A good practice when trying something like that is to pipe the results first to less, instead of bash. less is a program like more, which gives the user the ability to inspect whatever was piped to it and filp forward and backwords. It also includes some nice features like -N to show numbers, and searching for a word using the forward slash /  , with commands very similary to vim.

So the less version of the line whould be this:

find .bmp | awk -F- '{print "mv "$0" "$1"-"$3;}' | less

This is a very handy technique in renaming lots of files, or carrying batch operations on multiple files that I usually use.

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GNUPlot wordpress plugin v1.1

Friday, July 18th, 2008

Plots GNUPlot charts without GNUPlot on your server. This plugin communicates with our custom version of GNUPlot hosted at clker.com, and responds with a PNG chart or errors in case of errors.

Write your GNUPlot code between [ gplot] and [ /gplot] (without spaces). Maximum chart size is 1×1.

To install

  1. Copy the file ( gnuplot plugin ) in you wp-content/plugins directory, and rename to .php instead of .phptxt.
  2. Create wp-content/cache directory, and make sure it is write able to the webserver
  3. Activate the plugin from the plugins tab inside wordpress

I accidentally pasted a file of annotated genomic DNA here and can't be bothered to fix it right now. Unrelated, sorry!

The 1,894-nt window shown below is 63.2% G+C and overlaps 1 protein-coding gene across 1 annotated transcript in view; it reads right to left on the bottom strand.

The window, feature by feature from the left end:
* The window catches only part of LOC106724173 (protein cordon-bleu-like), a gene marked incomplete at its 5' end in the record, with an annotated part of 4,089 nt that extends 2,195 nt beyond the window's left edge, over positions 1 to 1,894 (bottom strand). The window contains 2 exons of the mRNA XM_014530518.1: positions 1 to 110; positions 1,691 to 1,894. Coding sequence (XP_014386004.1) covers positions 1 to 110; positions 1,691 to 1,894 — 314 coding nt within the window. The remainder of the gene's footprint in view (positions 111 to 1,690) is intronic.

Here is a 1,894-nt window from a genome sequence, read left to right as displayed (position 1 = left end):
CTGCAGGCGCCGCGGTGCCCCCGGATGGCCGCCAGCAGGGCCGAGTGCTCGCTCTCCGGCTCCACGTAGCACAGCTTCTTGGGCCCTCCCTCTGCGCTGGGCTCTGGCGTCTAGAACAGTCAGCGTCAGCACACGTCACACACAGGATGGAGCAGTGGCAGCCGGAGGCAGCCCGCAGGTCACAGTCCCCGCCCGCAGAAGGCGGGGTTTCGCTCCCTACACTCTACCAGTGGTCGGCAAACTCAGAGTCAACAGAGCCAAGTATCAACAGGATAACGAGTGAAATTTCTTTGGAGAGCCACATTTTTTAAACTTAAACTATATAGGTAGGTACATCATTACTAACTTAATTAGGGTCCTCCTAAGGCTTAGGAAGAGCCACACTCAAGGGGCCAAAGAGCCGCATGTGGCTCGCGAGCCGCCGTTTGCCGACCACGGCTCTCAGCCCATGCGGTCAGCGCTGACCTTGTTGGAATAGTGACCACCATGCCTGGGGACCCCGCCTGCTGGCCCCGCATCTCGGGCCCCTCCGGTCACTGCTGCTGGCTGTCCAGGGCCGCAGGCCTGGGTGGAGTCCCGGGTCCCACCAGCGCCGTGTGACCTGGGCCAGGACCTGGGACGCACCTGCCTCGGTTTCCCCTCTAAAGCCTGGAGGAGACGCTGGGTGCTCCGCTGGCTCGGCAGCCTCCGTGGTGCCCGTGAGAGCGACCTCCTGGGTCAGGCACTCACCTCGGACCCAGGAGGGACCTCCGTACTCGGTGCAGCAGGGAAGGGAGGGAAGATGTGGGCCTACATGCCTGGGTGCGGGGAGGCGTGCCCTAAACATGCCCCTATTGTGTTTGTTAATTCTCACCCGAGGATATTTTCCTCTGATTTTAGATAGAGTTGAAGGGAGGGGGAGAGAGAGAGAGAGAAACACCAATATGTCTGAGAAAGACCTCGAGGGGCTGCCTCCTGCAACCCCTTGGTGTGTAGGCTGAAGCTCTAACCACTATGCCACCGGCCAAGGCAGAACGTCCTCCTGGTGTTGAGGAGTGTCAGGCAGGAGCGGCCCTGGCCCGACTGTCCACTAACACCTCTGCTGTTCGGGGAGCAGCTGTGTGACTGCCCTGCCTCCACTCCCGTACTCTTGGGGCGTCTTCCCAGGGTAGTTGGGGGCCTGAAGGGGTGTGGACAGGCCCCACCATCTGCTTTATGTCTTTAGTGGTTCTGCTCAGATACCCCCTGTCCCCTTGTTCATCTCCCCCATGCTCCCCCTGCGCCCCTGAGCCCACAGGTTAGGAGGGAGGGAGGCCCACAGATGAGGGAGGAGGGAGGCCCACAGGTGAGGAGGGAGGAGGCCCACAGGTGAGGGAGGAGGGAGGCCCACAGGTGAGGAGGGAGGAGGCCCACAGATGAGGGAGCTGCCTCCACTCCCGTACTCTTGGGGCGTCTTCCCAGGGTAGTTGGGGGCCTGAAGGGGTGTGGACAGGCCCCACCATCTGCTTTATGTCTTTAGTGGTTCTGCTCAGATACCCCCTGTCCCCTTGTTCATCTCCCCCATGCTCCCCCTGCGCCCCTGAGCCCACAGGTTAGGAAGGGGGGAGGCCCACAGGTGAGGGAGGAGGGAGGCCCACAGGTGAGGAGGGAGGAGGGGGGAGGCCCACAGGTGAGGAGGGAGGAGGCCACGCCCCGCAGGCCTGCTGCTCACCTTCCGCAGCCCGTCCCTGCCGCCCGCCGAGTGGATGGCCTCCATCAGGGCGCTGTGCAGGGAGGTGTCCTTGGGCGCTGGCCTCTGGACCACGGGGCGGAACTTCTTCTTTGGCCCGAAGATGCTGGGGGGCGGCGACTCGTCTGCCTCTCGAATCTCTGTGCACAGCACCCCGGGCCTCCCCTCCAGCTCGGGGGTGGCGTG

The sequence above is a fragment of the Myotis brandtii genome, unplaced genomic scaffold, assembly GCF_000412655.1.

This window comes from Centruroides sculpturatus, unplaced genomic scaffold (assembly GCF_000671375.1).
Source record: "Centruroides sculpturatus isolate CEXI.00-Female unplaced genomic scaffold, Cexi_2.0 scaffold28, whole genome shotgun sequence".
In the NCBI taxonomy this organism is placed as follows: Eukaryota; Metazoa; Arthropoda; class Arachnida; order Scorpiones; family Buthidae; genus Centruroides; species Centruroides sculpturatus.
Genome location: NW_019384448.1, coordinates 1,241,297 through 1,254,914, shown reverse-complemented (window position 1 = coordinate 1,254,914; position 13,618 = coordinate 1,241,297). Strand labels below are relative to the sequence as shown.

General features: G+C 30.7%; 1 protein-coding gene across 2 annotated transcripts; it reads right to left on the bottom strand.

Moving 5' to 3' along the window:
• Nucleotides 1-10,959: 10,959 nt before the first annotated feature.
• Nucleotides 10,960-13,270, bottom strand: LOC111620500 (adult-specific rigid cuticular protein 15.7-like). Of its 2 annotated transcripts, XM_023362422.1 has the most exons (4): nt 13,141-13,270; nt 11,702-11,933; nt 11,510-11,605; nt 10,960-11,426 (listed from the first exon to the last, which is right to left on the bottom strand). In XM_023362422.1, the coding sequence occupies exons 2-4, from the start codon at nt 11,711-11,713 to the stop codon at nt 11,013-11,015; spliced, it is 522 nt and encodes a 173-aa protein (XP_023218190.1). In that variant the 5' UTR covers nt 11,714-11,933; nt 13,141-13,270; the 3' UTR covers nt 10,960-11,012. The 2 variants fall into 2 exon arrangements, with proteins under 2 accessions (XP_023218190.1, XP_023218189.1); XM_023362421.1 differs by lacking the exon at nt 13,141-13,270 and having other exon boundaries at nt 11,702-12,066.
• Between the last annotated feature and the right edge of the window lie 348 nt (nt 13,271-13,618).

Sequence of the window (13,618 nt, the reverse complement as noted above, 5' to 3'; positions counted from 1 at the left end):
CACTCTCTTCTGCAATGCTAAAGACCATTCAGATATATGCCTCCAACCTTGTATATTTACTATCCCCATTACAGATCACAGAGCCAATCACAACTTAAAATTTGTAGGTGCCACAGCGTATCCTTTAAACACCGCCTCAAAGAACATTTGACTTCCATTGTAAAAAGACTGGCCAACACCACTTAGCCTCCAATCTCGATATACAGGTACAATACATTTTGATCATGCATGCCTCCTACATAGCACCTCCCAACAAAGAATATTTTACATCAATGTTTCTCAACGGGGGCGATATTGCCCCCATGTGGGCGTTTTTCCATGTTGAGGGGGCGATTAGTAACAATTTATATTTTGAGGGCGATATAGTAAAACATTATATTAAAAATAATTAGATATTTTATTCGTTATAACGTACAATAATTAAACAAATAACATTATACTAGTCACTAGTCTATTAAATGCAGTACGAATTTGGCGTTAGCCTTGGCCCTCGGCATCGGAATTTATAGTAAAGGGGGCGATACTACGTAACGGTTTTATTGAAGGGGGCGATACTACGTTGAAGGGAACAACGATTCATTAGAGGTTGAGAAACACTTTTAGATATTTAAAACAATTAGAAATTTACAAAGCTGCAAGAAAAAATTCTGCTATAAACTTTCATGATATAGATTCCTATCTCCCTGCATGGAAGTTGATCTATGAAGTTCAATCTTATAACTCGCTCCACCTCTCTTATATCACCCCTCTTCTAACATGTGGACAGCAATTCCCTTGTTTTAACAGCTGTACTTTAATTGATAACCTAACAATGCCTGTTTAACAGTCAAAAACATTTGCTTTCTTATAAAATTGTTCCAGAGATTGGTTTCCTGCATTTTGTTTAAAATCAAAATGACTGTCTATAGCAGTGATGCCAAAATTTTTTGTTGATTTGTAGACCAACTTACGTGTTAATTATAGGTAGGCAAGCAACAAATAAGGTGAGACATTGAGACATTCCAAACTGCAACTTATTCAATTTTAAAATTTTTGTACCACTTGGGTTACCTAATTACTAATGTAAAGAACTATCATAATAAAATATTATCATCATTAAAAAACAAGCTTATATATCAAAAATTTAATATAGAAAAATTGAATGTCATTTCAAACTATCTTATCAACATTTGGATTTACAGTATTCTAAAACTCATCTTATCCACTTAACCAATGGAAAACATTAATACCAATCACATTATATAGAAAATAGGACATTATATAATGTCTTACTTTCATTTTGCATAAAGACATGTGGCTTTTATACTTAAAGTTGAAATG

[ gplot]

set size 1,0.7
set dummy u,v
unset key
set parametric
set view 60, 30, 1.1, 1.33
set isosamples 50, 20
set title "Interlocking Tori - PM3D surface with depth sorting"
set urange [ -3.14159 : 3.14159 ] noreverse nowriteback
set vrange [ -3.14159 : 3.14159 ] noreverse nowriteback
set pm3d depthorder
splot cos(u)+.5*cos(u)*cos(v),sin(u)+.5*sin(u)*cos(v),.5*sin(v) with pm3d,\
1+cos(u)+.5*cos(u)*cos(v),.5*sin(v),sin(u)+.5*sin(u)*cos(v) with pm3d

[/ gplot]

would produce this:

… Enjoy

ionice and daily backups

Wednesday, June 25th, 2008

Anyone running a web server will either use a RAID for information protection, or will run a cron job that backups all the data daily

If you are running a budget server like mine, then most likely you’ll be doing daily backups. At 4 am everyday a backup process runs and stores a dump of the SQL and gzip of all the web folders including the SVN repository on a separate harddrive, which gets unmounted after the backup is done. The process takes around 2 hours to complete, during which the hard drives are all stressed and if the backup scripts were not carefully written they will hog any apache request due to slow disk access.

Because the primary reason of a webserver is to serve pages, I do two things to guarantee that any apache or database process will take precedence in resources when compared to the backup process:
1. The backup process runs with nice -n19 <backup>. This means that the process is running with a CPU idle priority, and will only use the CPU if no other process needs it. Using only nice will guarantee that the CPU is free, but programs like tar and gzip are big disk users and although they might not use a lot of CPU, a very small CPU usage is enough to generate big disk reads/writes. Large disk reads/writes usually will block other processes and keep them waiting for the disk resource, and will thus slow down apache, postgres and mysql and finally all pages accessed during the backup. In simple words, during backup if one tries to browse any of my websites when the backup process is only niced, the pages will load very slow.